This story is part of My Therapist Says, a column about advice from therapy that stuck.
When I was laid off for the third time, I allowed the setback to swallow me into a pit of pervasive depression and anxiety. I was having an early thirties existential crisis: Where did I go wrong? How will I fix it? Am I too old to fix it?
And mostly: What will they all think?
Don’t ask me who “they” are. I have no idea. Sometimes I would obsessively scroll through my Instagram followers, pondering how each person would interpret my bad news. Thanks to the platform’s selective algorithms, most of those people had no idea what I was doing anyway. But no one could convince me otherwise. Not my friends. Not my partner. Not the decades of parental figure and PSA advice: Don’t care about what other people think of you! I had nightly visions of ill-willed former colleagues cackling over cocktails as they saw my life fall apart via social media. Distant friends and casual followers watching in real time as my veneer of togetherness melted away. Twice-removed family gossiping over Thanksgiving dinner, saying, “Oh did you see? Rachel lost her job and life direction — again.”
I fell into a severe depression shortly after the layoff. Compounded with other bad news, I had completely burnt out. I wasn’t able to process simple tasks. I would forget information mid-conversation and find myself in rooms without remembering how I got there. I told myself I was fortunate not to have thoughts of suicide, but I still allowed myself to think: Wouldn’t it be nice if I just didn’t have to exist?
Externally, I turned into a one-woman self-help machine, spouting sage advice for surviving a layoff on social media (I was an expert now!) and advising my fellow laid-off colleagues on finding jobs and benefits (“But really, how are you?”). I was fine. Really. No need to worry about me! Nothing to see here!
I always had big hopes, big dreams. Bigger than the suburban Connecticut town where I grew up. I couldn’t wait to be in a place where I was finally understood and fit in. Then I would be a big success with a big job in a big city with a big bank account. This is great fuel to push through unexciting entry-level jobs and shoebox-size New York City apartments, but it created a strict binary measure of success: Anything less than big would be a failure.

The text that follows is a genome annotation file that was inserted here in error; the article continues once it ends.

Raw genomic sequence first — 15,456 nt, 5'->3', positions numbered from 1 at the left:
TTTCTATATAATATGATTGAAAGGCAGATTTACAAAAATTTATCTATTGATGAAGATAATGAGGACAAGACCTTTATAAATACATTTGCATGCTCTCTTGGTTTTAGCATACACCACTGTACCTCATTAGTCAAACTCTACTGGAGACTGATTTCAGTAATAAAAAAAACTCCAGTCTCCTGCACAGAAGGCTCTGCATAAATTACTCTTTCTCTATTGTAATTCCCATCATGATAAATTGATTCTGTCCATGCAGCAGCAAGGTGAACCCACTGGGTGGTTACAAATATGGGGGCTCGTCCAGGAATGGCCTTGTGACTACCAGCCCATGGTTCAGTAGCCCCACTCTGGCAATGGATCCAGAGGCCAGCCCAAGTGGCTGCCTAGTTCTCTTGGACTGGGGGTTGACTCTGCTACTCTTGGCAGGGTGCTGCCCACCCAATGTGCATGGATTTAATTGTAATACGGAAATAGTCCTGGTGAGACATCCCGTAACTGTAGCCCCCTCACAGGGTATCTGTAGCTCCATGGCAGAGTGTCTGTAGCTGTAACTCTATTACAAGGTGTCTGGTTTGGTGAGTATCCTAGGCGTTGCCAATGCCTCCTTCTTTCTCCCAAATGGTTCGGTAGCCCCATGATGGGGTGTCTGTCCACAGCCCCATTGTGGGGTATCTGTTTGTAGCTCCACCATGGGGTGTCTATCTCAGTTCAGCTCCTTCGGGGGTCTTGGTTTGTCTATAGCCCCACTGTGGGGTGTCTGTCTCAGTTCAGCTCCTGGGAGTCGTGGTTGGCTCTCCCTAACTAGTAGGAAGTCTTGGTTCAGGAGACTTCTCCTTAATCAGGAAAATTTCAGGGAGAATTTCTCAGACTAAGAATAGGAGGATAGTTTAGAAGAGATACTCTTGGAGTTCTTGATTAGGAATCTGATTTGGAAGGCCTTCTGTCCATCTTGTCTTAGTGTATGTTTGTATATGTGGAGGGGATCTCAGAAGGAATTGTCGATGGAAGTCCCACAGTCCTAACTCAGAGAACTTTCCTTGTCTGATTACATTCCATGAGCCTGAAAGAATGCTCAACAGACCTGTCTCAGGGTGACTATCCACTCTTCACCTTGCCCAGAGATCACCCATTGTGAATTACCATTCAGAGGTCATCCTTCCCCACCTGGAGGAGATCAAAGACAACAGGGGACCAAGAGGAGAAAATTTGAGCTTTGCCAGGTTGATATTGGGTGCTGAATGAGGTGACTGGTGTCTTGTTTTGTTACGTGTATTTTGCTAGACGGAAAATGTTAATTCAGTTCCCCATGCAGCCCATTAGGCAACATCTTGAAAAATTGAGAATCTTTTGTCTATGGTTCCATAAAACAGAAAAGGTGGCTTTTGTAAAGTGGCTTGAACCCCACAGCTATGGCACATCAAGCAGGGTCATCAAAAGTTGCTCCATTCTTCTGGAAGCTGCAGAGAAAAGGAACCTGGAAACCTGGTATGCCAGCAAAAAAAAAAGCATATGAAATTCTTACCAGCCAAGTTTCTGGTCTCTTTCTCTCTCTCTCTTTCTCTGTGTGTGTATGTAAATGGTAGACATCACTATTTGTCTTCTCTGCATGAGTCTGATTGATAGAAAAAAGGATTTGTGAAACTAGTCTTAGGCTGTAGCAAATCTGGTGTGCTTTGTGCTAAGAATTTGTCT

The fear of the people who saw me when I believed in any of those big dreams kept me up at night. To me, I had failed — and they all knew about it.
“People will be like, ‘But she had so much promise!’” I moaned tearfully to my therapist.
“I’m going to tell you a story,” my therapist said. Years ago, before my therapist met with her very first client, she had a meltdown. She worried she would ruin this client’s life. She would give bad advice that would cause them to do something drastic or hate her or hate themselves.
“No one cares,” she told me. “Those people you think care so much about what you’re doing and where you are in life — they don’t.”
Her advisor replied: “No matter what you say, it’s not going to change their life today. They’re going to do what they want anyway. They do not care about you.”
She was taken aback. “They do not care about you” felt so harsh and finite. But it was also freeing. It cut the pressure that she, personally, would be the driving force to cause this client to fall into a pit of despair or rage.
(Full disclosure: I’m not a therapist, and I’m not sure if I fully accept this mantra to approach the practice. But in the context of my circumstance, it brought clarity.)
“No one cares,” my therapist now told me. “Those people you think care so much about what you’re doing and where you are in life — they don’t. People have their own things going on. Unless you are a massive part of their personal life, they do not give you and your troubles and triumphs more than a second thought.”
Fuzzy, random details of other people’s recent life changes, good and bad, shuffled through my mind. Our constant update culture is an endless data dump. Some news felt important or interesting or sad for a moment. But just a moment or two. Sure, a lot of the time I cared. But permanent, recurring space in my brain was reserved for those irrevocably intertwined into my life. It wasn’t that I didn’t care about the angst and pleasure of my community. I just had too many of my own things to care about.
Why did I believe their experience with me was any different?
Don’t get me wrong: It’s not incorrect to assume everyone is gossiping about each other all the time. Research says nearly 80% of social interaction is made up of gossip. Gossip is fundamental to the way we bond and share information — a survival skill critical to our evolution.
But there are layers and layers of cognitive distortions — catastrophizing, fortune-telling, pick your poison! — that gets us from “people gossip all the time” to “people gossip all the time about me.”
Ending a lifelong belief that your worth is determined by your community’s perception of you is a difficult thing to do. It’s a very difficult thing to do. I’m still working on it. I give myself a daily, counterintuitive pep talk: No one cares!
Sure it’s cringeworthy to realize your #MeatlessMonday and third job loss are weighed the same in the eyes of your peers. But other people’s problems and news are just that. They belong to other people.
A big part of accepting that people don’t care is not caring about whether or not they do. It gives way to space to remember that you have control over the person whose care should matter the most. A hint from my therapist: It’s yourself.